Real investors rarely take daily stock movements seriously. What a stock does from day to day, month to month, even year to year, is at the mercy of emotional investors with serious short-term vision problems. Rationality is sometimes thrown out the window.
But this week, Thornburg Mortgage
What lies behind the two-day super surge?
The good, the bad, the worse
Thornburg is a good company focused on a horrible product in an even uglier industry -- jumbo mortgages (greater than $417,000) that can't be sold to Fannie Mae
Although it deals with products that, as we've seen lately, haven't held their merit, Thornburg claims it has done well over the years, considering the clients it dealt with, at keeping loans as conservative as possible. In a housing market that seems to crater deeper by the day, Thornburg says the credit performance of its loans ranks among the best in the industry.
Nonetheless, Thornburg relies on two factors outside its control: leverage from other financial institutions and a debt market gone haywire trying to provide market prices on its investments. As the market for anything that smelled like mortgage products came to a halt, the value of Thornburg's assets -- quality aside -- came crashing down. And since it used leverage to finance those assets, Thornburg's bankers lined up at the door demanding their money back.
Thornburg has a hard time selling its assets in the open market to raise cash -- the market for mortgage-backed securities has been in hibernation for months. The situation amounts to screaming "Fire!" in a crowded theater: Decent quality assets, no market to sell them in, and crowds of bankers with their hands out. Did I hear someone humming Taps?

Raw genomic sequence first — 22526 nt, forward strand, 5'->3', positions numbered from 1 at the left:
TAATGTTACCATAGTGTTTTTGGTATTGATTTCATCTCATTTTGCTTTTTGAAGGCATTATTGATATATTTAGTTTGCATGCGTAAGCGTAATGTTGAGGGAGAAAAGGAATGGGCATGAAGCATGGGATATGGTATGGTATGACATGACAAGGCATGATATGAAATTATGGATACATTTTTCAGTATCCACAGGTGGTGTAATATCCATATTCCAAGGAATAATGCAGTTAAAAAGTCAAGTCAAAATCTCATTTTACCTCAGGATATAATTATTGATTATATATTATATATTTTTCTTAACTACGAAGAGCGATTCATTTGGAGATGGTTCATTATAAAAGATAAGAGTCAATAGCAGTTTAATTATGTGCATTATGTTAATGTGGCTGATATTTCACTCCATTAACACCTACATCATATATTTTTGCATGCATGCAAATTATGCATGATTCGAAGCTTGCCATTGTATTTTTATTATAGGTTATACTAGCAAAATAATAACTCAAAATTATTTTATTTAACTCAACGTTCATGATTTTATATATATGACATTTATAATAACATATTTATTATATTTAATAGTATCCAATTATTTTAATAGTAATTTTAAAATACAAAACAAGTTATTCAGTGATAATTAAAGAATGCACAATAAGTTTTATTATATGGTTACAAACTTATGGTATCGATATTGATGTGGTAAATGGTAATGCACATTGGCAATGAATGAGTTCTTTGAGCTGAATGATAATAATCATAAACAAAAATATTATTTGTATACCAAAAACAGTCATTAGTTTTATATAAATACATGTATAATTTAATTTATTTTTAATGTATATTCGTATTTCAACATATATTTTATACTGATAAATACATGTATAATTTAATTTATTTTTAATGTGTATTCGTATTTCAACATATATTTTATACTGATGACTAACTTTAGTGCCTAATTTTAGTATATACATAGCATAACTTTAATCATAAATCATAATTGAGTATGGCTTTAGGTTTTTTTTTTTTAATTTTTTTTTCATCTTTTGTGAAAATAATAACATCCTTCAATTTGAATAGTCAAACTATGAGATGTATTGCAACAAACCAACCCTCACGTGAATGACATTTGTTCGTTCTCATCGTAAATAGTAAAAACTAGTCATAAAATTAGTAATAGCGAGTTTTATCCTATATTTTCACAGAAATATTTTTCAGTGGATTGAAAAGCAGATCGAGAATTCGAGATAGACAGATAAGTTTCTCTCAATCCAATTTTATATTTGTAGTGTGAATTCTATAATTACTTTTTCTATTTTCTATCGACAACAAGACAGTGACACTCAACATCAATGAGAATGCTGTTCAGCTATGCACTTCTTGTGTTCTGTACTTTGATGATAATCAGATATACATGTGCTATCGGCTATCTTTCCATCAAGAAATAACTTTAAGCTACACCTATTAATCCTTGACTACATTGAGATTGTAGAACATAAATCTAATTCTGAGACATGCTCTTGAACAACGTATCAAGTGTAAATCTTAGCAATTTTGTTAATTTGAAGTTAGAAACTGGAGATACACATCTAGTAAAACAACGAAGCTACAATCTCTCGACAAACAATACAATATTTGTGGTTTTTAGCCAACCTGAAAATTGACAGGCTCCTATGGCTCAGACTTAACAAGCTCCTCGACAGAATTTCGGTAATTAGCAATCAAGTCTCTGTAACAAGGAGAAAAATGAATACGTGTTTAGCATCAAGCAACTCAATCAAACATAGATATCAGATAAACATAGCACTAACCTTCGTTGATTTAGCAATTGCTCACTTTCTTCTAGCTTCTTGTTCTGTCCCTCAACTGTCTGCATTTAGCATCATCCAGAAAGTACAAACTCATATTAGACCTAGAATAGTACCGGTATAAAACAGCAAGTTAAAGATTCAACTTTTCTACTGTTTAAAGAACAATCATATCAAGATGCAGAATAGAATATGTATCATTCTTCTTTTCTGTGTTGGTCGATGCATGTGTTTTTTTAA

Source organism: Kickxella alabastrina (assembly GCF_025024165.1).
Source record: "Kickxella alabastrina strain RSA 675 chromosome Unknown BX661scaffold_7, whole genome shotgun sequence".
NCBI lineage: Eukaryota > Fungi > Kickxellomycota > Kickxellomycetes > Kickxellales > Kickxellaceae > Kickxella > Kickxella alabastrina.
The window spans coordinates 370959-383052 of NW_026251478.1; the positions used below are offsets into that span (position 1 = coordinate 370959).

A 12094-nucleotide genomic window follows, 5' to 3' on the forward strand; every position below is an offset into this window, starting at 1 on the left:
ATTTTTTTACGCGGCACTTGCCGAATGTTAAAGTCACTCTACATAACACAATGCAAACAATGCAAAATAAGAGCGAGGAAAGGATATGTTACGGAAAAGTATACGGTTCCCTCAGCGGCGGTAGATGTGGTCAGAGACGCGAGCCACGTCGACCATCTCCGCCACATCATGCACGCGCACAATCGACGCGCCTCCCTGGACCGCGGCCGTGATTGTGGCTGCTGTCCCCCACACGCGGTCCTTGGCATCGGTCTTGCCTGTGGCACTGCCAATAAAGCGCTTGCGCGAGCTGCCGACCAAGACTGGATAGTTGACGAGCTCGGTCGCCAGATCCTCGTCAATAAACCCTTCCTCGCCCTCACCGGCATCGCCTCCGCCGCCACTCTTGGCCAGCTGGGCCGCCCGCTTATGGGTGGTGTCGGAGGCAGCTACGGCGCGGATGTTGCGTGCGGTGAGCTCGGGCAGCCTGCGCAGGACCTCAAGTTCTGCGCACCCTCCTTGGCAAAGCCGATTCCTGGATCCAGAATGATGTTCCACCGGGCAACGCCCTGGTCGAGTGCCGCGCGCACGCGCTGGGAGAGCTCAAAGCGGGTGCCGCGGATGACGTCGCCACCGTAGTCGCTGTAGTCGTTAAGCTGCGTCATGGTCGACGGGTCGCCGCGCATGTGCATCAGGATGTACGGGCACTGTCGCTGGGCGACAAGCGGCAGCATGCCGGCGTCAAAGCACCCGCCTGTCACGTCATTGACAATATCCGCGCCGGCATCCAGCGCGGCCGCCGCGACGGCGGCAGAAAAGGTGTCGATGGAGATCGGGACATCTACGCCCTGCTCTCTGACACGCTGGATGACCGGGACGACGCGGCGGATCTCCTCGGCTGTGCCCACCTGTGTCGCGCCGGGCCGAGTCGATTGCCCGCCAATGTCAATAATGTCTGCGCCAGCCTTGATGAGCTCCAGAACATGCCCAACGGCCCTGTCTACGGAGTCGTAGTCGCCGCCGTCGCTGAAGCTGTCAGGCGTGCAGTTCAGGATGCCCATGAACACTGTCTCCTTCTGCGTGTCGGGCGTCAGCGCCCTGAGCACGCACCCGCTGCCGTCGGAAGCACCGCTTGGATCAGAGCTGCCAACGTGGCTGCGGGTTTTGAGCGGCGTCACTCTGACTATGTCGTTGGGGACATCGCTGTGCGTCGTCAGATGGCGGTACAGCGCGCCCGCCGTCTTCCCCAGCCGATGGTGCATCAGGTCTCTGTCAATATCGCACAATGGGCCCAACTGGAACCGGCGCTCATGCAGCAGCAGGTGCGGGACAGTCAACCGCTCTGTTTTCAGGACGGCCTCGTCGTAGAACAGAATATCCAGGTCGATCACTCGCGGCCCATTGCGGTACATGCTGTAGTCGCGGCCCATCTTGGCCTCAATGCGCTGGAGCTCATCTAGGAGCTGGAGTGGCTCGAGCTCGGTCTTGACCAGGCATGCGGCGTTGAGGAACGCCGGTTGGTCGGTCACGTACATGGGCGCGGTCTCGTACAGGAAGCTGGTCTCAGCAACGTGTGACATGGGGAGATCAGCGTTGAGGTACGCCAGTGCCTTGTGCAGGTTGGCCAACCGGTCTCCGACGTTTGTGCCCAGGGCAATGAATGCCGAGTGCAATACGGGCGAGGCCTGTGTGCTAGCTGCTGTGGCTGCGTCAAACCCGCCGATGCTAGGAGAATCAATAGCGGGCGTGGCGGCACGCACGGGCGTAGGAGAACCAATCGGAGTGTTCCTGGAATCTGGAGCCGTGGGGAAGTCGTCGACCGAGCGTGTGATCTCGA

As time ran out and margin calls couldn't be met, the rumors started about that word that makes every struggling company tremble: bankruptcy.
Do I hear the cavalry? All that changed Tuesday when the Federal Reserve agreed to take on $200 billion in mortgage debt, adding liquidity to a frozen debt market. That changes everything for Thornburg. If it can begin selling assets, it shouldn't have a problem raising ample cash to shore up its balance sheet and meet margin calls from JPMorgan
Cats aren't the only ones with nine lives
In any market shakeout, the strongest of the strong survive and perform well in the ensuing less-competitive market. Amazon.com and eBay proved the strength of their business models after the dot-com bust, going on to dominate a market cluttered with gravestones.
This credit crunch is likely far from over, but looking into who might make it out alive is a good idea. With the recent change of events, Thornburg could make that list.
Of course, Thornburg has a way to go. On Tuesday, it restated fourth-quarter net income, reversing what was once $0.33 per share in earnings into a loss of $4.74 per share. That's a pretty hefty about-face, and highlights just how out of whack the mortgage industry has become.
Truth be told, the recent turmoil will make a sizable dent in Thornburg's ability to create shareholder value. Being forced to sell assets at a serious discount will certainly hamper its future earnings power. Even after the market recovers, it will likely be drastically smaller in years to come.
A new shot at life
But with Fed chief Ben Bernanke now on its side, Thornburg will likely live to see another day. With shares still sitting about 70% below where they started the year -- even before today's dip -- there's still room for big gains in time.
Thornburg has dodged serious bullets in the past few days. It, and other conservative mortgage players such as Annaly Capital
Fool contributor Morgan Housel doesn't own shares in any companies mentioned in this article. He appreciates your questions, comments, and complaints. The Fool's disclosure policy is all about investors writing for investors.